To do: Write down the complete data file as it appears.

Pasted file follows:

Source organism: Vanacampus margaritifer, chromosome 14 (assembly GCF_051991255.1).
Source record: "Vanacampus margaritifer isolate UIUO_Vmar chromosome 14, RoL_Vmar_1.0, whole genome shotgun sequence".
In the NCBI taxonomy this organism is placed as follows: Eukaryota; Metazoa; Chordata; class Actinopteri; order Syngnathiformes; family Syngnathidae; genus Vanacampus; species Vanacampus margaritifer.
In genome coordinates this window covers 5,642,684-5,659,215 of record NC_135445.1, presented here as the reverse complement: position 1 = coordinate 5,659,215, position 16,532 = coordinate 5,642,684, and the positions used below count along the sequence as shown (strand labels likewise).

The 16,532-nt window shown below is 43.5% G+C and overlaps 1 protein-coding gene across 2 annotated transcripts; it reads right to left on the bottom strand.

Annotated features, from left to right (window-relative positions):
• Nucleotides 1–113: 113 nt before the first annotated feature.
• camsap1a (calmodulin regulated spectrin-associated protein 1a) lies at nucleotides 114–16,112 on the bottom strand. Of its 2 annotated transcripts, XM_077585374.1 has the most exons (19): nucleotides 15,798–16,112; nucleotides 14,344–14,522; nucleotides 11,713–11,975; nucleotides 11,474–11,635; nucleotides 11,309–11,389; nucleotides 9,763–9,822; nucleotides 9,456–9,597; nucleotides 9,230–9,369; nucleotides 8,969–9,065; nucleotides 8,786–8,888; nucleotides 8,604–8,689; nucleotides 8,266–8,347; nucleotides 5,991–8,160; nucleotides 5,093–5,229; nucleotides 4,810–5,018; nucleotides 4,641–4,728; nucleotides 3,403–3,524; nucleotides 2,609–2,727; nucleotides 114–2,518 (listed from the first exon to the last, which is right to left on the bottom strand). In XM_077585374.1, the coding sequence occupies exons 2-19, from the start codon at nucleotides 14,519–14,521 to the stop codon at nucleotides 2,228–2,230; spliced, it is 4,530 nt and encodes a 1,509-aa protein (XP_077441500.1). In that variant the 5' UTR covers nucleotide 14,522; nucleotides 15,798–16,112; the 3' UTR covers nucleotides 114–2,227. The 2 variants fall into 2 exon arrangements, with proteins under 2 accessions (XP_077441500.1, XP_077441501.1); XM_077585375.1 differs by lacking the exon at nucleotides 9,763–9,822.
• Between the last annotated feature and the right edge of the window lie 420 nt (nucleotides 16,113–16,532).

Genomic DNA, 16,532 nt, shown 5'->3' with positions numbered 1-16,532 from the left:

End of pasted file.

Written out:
Source organism: Vanacampus margaritifer, chromosome 14 (assembly GCF_051991255.1).
Source record: "Vanacampus margaritifer isolate UIUO_Vmar chromosome 14, RoL_Vmar_1.0, whole genome shotgun sequence".
In the NCBI taxonomy this organism is placed as follows: Eukaryota; Metazoa; Chordata; class Actinopteri; order Syngnathiformes; family Syngnathidae; genus Vanacampus; species Vanacampus margaritifer.
In genome coordinates this window covers 5,642,684-5,659,215 of record NC_135445.1, presented here as the reverse complement: position 1 = coordinate 5,659,215, position 16,532 = coordinate 5,642,684, and the positions used below count along the sequence as shown (strand labels likewise).

The 16,532-nt window shown below is 43.5% G+C and overlaps 1 protein-coding gene across 2 annotated transcripts; it reads right to left on the bottom strand.

Annotated features, from left to right (window-relative positions):
• Nucleotides 1–113: 113 nt before the first annotated feature.
• camsap1a (calmodulin regulated spectrin-associated protein 1a) lies at nucleotides 114–16,112 on the bottom strand. Of its 2 annotated transcripts, XM_077585374.1 has the most exons (19): nucleotides 15,798–16,112; nucleotides 14,344–14,522; nucleotides 11,713–11,975; nucleotides 11,474–11,635; nucleotides 11,309–11,389; nucleotides 9,763–9,822; nucleotides 9,456–9,597; nucleotides 9,230–9,369; nucleotides 8,969–9,065; nucleotides 8,786–8,888; nucleotides 8,604–8,689; nucleotides 8,266–8,347; nucleotides 5,991–8,160; nucleotides 5,093–5,229; nucleotides 4,810–5,018; nucleotides 4,641–4,728; nucleotides 3,403–3,524; nucleotides 2,609–2,727; nucleotides 114–2,518 (listed from the first exon to the last, which is right to left on the bottom strand). In XM_077585374.1, the coding sequence occupies exons 2-19, from the start codon at nucleotides 14,519–14,521 to the stop codon at nucleotides 2,228–2,230; spliced, it is 4,530 nt and encodes a 1,509-aa protein (XP_077441500.1). In that variant the 5' UTR covers nucleotide 14,522; nucleotides 15,798–16,112; the 3' UTR covers nucleotides 114–2,227. The 2 variants fall into 2 exon arrangements, with proteins under 2 accessions (XP_077441500.1, XP_077441501.1); XM_077585375.1 differs by lacking the exon at nucleotides 9,763–9,822.
• Between the last annotated feature and the right edge of the window lie 420 nt (nucleotides 16,113–16,532).

Genomic DNA, 16,532 nt, shown 5'->3' with positions numbered 1-16,532 from the left: